Do luxury cruises ever live up to their expectations? Are they the last refuge of the truly unimaginative newlyweds, singles looking for action and anniversary celebrants?
I don’t know. That’s not how I ended up taking a cruise.
Several decades ago my mom, sister, brother-in-law and I drove down to Galveston from my mom’s home in San Antonio and boarded one of the Princess Cruises. My father stayed home because he had been naughty. Mom decided he should stay in San Antonio and spend the week alone reflecting on his bad behavior. I’m not certain he did that. I suspect, rather, that he watched a lot of bad TV, read awful books, and ate vast amounts of peanut butter straight from the jar.
It seems to me that cruise shippin’ is the perfect environment for an extrovert who doesn’t thrive on hazardous sports, but wants to be surrounded by group activities. It isn’t a perfect environment for an introvert like me.
Ads for cruises paint a delightful picture of people having fun, staying up late, relaxing and eating well. Everyone seems caught up in an aura of exuberant rapture. They’d have you think that no one is sitting alone, in their cabin, missing their pets. Is any of it reality? It’s not an introvert’s reality. Asking an introvert to enjoy a cruise is like expecting a lizard to shed its skin and trade it for a spandex bodysuit.
Once in a while, I’ll catch an episode of The Love Boat on Me TV. It’s a painful show to watch (as are The Brady Bunch, Gilligan’s Island, and The Partridge Family). The forced gaiety, canned laughter, insipid love triangles and mating escapades, and, definitely, Doc’s predatory sexual behavior and the blatantly sexist dialogue turn my stomach.
Fortunately, I didn’t experience any of that on my cruise, though there were some uncomfortable and anxious moments. Within hours of our trip, a younger man glommed onto my mom and began to stalk her. Okay, he wasn’t exactly stalking. My mom has this magnetic, warm personality that draws people to her. I take after my dad. I exude get-the-hell-away-from-me rays, which have proved to be very effective at driving people away.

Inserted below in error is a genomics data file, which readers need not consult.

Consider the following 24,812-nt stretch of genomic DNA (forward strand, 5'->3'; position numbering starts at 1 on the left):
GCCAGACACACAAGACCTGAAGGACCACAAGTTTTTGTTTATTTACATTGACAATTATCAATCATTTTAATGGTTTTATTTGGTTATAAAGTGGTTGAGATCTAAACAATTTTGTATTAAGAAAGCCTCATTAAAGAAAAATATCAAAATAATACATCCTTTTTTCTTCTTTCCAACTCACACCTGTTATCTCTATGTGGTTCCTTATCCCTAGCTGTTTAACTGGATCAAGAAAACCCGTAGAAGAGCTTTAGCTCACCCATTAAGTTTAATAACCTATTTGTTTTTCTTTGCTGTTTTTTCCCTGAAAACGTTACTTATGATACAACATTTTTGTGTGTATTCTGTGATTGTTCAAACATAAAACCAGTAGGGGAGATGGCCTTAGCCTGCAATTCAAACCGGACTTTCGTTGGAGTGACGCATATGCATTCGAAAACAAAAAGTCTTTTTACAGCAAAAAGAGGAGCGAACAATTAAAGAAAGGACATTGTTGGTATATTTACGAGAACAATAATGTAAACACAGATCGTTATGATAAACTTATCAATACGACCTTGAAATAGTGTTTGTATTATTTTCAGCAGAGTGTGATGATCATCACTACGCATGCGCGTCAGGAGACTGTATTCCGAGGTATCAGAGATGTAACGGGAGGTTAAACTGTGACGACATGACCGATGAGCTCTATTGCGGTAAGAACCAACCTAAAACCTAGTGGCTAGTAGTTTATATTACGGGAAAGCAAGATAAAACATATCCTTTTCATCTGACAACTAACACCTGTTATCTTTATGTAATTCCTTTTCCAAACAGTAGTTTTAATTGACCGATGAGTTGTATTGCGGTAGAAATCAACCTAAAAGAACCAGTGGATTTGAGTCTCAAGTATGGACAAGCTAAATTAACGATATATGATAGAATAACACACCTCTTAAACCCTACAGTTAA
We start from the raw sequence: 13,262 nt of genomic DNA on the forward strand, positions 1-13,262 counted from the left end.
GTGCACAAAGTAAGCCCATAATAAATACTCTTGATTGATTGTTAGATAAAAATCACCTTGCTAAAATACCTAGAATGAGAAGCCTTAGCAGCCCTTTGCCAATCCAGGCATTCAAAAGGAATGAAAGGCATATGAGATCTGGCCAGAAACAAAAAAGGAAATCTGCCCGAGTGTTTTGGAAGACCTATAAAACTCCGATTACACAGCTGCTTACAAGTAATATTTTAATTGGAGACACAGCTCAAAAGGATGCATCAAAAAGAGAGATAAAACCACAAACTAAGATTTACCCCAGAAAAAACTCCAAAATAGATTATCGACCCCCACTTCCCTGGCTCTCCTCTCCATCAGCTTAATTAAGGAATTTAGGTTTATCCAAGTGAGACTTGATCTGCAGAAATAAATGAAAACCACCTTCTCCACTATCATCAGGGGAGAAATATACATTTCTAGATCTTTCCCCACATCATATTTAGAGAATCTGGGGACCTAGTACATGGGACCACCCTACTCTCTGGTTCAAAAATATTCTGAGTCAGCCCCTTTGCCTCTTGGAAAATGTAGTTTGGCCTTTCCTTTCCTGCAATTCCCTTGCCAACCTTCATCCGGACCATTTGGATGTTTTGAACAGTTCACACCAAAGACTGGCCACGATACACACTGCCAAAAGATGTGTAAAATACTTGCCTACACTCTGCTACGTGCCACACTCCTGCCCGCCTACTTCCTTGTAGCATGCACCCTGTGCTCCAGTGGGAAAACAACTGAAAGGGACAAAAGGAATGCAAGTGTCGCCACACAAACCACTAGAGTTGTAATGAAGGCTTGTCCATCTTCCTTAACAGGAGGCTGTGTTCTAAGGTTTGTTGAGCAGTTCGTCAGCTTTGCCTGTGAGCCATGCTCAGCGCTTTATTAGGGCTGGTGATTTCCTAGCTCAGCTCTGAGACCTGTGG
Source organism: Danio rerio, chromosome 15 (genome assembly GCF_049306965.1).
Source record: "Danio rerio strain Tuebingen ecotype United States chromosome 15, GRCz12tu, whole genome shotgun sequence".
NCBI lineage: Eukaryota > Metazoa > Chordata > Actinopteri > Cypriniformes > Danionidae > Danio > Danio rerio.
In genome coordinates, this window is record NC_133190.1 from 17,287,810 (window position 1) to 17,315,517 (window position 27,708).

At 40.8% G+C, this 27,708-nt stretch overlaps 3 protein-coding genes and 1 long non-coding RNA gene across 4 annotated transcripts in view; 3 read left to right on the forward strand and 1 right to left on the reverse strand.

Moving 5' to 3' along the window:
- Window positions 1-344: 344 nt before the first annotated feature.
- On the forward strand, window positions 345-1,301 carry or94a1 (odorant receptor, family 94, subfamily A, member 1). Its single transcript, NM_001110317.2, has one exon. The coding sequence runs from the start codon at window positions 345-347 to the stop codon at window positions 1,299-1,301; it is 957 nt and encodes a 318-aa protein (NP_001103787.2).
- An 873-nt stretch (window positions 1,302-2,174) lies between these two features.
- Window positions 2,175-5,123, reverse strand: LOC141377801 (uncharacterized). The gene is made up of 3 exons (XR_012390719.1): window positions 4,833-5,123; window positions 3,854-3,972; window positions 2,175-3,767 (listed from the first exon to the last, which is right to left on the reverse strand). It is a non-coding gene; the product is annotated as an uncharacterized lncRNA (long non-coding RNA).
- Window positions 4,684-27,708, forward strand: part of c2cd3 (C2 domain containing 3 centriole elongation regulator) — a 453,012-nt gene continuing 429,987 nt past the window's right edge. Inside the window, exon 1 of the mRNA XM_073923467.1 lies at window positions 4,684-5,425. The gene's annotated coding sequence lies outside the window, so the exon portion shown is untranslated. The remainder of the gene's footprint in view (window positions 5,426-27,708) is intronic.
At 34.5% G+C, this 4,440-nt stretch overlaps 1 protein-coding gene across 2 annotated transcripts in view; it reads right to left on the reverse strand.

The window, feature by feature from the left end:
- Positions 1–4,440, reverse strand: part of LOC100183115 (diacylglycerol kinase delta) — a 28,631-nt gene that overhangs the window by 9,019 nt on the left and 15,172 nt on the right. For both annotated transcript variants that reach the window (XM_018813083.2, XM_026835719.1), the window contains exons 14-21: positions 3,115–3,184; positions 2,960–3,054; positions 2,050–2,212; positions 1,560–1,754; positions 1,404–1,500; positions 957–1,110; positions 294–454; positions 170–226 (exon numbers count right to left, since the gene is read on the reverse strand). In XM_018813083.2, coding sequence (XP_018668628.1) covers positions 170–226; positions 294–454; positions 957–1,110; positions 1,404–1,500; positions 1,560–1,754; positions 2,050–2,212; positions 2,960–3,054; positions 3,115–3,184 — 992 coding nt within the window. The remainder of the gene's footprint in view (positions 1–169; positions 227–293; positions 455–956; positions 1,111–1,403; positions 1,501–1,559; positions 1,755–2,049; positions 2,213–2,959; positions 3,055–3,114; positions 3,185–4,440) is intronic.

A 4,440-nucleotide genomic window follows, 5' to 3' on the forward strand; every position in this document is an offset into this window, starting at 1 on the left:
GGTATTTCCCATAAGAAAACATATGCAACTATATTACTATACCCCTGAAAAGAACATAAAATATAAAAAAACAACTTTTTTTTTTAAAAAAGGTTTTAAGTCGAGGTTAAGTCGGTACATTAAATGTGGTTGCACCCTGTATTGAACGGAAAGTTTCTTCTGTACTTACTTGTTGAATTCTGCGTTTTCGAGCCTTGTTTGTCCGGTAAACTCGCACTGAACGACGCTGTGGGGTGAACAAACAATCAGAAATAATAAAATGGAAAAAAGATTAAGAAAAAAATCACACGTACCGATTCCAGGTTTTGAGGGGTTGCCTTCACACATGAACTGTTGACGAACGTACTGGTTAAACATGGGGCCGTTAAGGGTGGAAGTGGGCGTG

During the cruise, I turned into Mama Bear. I glared at the stalker every time he wandered up to speak to my mom. My sister and I devised elaborate schemes to keep him from finding our mother. I created an elaborate back-story for the guy: He was a gold-digger, a predator with a history of cruise-ship stalking, an ax murderer preying on the elderly. It kept me awake at night. My mom, however, was flattered. She likes people. Generally speaking, as a category of living things, people don’t thrill me much.
Meanwhile, my mom felt that it was her responsibility to help me, a single, eligible woman, to enjoy the cruise. And that included badgering me until I agreed to attend line-dancing classes onboard. Somehow, I managed to stuff my dignity into a dark place, and I participated. It delighted my mom. Fortunately, I escaped without having to fend off unwanted advances, proving once again how effective those GTHAFM rays are.
My memories of that cruise are mixed, but mostly wonderful. I was able to spend a week with my mom, away from cranky dad, with no responsibilities other than to make sure that my mom wasn’t taken in by some gigolo. I discovered that she was then, as she has been in my older years a mom who is also a good friend.
This January, my mom, my sister, her husband, and my brother went on a 2-week cruise to Hawaii. I stayed behind—not because I had been naughty, however. I simply couldn’t scrape up the vacation time. I would also be starting my mom’s bathroom remodel as well as doing dog sitting for three terriers. My family cruise gang luckily missed some of the worst winter weather in Idaho. They missed the 8 inches of snow that fell overnight and a string of cold, bleak, windy days.
This cruise occurred almost exactly a year since my dad’s passing on January 5. I hoped that my mom would, with the warm sun of a different climate, feel refreshed and comforted by the presence of her loved ones. I’m pretty certain she did. It was, after all, a truer representation of a love boat than the one inhabited by the likes of Gopher, Isaac and the annoying and anemic cruise director, Julie.
The best part of it all is that mom seems glad to be back home. Home. A world away from what was called home a year ago, her Idaho home appears to be giving her what she needs—comfort, solace, safety. And that fills me with joy.